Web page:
It will be a long time before Bloomsburg and the other river towns are back to normal, but it will happen. Lives will be rebuilt along with homes, the park and the fairgrounds will once again be our community's pride. But we won't forget the flood of September 2011 in a hurry.

If you're of a mind to help, check out the website of the American Red Cross. They're doing their usual wonderful job with the aid of local volunteers, and they can always use your support.

Friday, September 2, 2011


Every year around this time, we have our annual tomato squeezing. Someone I mentioned that to laughed and said it sounded like a taffy pull. Well, not quite, but really, it's almost as much fun. Take eight friends, lots of tomatoes fresh from the garden, add one large Squeezo, and have at it. Each September, we invite some friends to come bringing their tomatoes, and we have a pleasant and amazingly productive evening.

For the uninitiated, a Squeezo is an ingenious hand-operated machine. It clamps to a table (our picnic table, in this case) and has a large hopper on top into which you put the washed tomatoes fresh from the garden. Press down with a wooden mallet, turn the crank, and the skins and seeds come out one side while the lovely tomato puree pours out the other. A tedious job if you're doing it all alone, it becomes a party when friends are invited! We end the work part of the evening with each couple having quarts of sauce ready to take home and be made into juice or soup or spaghetti sauce. And then supper is on the table--by tradition, I never serve anything made with tomatoes!

Gardens being sometimes unpredictable, each year we wonder what the harvest will bring. Sometimes one person supplies most of the tomatoes, sometimes another. Our particular tomato patch suffered this year: the ground was too wet to get the plants in on time, and then a long, hot, dry spell hit just when we were out of town and unable to water. As a result, our contribution will be sparse, but I understand our friends are more bountifully supplied, so I think there will be tomatoes for all. One community in our neighborhood has an annual tomato battle this time of year. All I can think is what a waste, when it can be turned into lovely homemade spaghetti sauce.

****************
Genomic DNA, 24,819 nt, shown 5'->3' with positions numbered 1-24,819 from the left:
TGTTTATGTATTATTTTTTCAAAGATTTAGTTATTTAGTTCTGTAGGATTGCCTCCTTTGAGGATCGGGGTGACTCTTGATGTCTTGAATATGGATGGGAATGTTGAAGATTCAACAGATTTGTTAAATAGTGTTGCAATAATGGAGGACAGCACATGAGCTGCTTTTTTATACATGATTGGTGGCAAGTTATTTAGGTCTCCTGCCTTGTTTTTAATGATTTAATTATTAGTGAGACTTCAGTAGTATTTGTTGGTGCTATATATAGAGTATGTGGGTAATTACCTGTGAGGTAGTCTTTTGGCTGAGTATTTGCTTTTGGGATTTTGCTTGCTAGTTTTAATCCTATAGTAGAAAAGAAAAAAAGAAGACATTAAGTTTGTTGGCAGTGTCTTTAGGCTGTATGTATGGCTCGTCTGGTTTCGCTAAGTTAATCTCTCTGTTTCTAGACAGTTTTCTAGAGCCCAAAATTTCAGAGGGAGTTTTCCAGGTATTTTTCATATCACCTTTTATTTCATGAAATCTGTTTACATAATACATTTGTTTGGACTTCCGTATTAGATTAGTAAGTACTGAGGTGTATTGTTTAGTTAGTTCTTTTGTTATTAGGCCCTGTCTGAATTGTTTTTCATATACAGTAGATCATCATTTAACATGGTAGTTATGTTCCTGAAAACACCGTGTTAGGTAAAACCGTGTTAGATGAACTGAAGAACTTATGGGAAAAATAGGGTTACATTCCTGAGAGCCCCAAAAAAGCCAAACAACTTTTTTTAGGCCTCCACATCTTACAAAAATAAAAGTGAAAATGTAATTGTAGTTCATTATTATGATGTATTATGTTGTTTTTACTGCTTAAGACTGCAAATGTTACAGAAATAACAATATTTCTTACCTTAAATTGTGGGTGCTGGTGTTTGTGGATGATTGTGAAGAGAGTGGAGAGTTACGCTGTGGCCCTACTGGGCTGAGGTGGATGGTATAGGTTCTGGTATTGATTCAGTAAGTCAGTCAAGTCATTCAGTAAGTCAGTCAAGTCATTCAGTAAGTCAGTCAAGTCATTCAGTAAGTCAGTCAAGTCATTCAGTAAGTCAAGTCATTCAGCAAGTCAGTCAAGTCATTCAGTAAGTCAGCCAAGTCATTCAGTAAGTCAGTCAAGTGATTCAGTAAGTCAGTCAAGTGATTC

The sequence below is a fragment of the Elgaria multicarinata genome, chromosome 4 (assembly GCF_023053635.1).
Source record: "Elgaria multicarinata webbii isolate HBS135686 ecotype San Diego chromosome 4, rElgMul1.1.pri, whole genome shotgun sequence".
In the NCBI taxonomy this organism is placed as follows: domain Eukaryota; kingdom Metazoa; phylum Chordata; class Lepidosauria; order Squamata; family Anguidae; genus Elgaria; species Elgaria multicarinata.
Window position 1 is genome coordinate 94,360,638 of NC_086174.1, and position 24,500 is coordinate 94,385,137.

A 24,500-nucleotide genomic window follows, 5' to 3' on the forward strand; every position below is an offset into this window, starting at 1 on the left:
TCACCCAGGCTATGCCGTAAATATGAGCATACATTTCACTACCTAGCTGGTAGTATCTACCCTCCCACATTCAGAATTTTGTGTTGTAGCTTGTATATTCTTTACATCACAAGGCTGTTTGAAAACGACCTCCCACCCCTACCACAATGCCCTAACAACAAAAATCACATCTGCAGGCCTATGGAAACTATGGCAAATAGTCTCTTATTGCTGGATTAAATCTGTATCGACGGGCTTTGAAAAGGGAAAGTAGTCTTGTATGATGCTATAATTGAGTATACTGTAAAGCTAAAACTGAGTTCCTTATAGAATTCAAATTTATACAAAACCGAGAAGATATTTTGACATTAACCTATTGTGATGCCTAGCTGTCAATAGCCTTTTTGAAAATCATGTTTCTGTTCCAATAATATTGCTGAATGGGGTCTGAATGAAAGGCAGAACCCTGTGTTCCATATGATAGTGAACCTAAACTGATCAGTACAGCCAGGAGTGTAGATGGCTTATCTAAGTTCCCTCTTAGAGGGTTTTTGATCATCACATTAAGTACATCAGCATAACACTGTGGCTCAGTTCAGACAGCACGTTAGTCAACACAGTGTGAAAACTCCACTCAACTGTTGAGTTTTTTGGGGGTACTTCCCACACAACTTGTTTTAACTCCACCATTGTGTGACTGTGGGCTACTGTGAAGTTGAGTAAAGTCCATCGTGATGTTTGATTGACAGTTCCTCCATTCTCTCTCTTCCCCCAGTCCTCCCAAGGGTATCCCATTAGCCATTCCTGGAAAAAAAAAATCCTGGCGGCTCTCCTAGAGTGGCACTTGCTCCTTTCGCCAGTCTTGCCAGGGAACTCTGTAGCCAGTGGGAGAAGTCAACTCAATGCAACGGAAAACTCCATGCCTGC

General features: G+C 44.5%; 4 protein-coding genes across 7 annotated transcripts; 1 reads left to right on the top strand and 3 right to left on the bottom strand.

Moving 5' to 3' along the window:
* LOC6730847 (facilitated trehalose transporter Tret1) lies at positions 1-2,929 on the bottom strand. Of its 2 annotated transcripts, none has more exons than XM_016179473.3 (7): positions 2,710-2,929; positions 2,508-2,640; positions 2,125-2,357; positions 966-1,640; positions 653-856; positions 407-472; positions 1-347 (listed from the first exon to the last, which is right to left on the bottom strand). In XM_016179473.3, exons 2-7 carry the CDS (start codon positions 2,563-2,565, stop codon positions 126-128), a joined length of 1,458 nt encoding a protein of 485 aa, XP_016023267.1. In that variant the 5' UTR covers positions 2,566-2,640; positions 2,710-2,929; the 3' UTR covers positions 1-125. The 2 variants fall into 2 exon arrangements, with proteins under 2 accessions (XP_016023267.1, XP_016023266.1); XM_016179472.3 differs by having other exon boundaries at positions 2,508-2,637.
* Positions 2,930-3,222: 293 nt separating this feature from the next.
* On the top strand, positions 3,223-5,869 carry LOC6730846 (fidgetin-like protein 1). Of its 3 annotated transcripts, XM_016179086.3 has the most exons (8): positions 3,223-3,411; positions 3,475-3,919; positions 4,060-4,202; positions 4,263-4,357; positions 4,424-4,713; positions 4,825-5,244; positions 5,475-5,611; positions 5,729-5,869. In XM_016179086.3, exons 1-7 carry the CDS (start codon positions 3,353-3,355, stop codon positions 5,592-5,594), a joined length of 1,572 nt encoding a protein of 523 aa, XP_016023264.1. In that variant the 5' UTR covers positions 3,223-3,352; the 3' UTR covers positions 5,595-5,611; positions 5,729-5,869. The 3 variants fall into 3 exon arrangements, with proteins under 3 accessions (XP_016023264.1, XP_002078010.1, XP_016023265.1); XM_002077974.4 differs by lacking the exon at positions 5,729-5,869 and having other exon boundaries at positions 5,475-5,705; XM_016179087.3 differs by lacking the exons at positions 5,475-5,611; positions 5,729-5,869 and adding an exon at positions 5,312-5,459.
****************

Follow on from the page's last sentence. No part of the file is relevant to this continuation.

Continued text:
My spaghetti sauce recipe comes from my father, who always made the sauce in our house when I was growing up. There's nothing exact about it, since spaghetti sauce is as much by taste as by measuring. Here's how we do it:

Take one 12-quart kettle filled with fresh squeezed tomato puree. Add one cup of sugar, 1/4 cup of salt, one large onion, chopped, 4 large cloves of garlic, pressed, stir together thoroughly, then turn the heat on to medium high. As the sauce begins to heat, add a generous handful each of chopped fresh basil leaves and chopped fresh oregano. (I grow both of these in pots outside the kitchen door, but oregano seems to be trying to take over one of my flowerbeds, as well.) Add 2 bay leaves. (Don't chop the bay leaves, as you'll want to remove them when the cooking is finished.) If you don't have fresh basil and oregano, you can use dried, and be generous with the amounts. Add a pinch of red pepper. Stir thoroughly and taste, adding more spices as needed to bring it to your taste. Bring to a boil and simmer, stirring occasionally, for at least 4-5 hours. You want to let it cook down and thicken a bit. When it's finished simmering, I can mine in jars, using a pressure canner. You can also put it in plastic containers and freeze. I prefer canning, as I feel the flavors meld as it sits. This amount makes about 8 quarts of sauce. When you're ready to use the sauce, it's time to taste again. You can add a few diced fresh tomatoes, if you like that in your sauce. If the sauce seems too acid, add a tiny pinch of baking soda. If you prefer it a bit thicker, add a small can of Italian tomato paste. As I say, it's all in the tasting!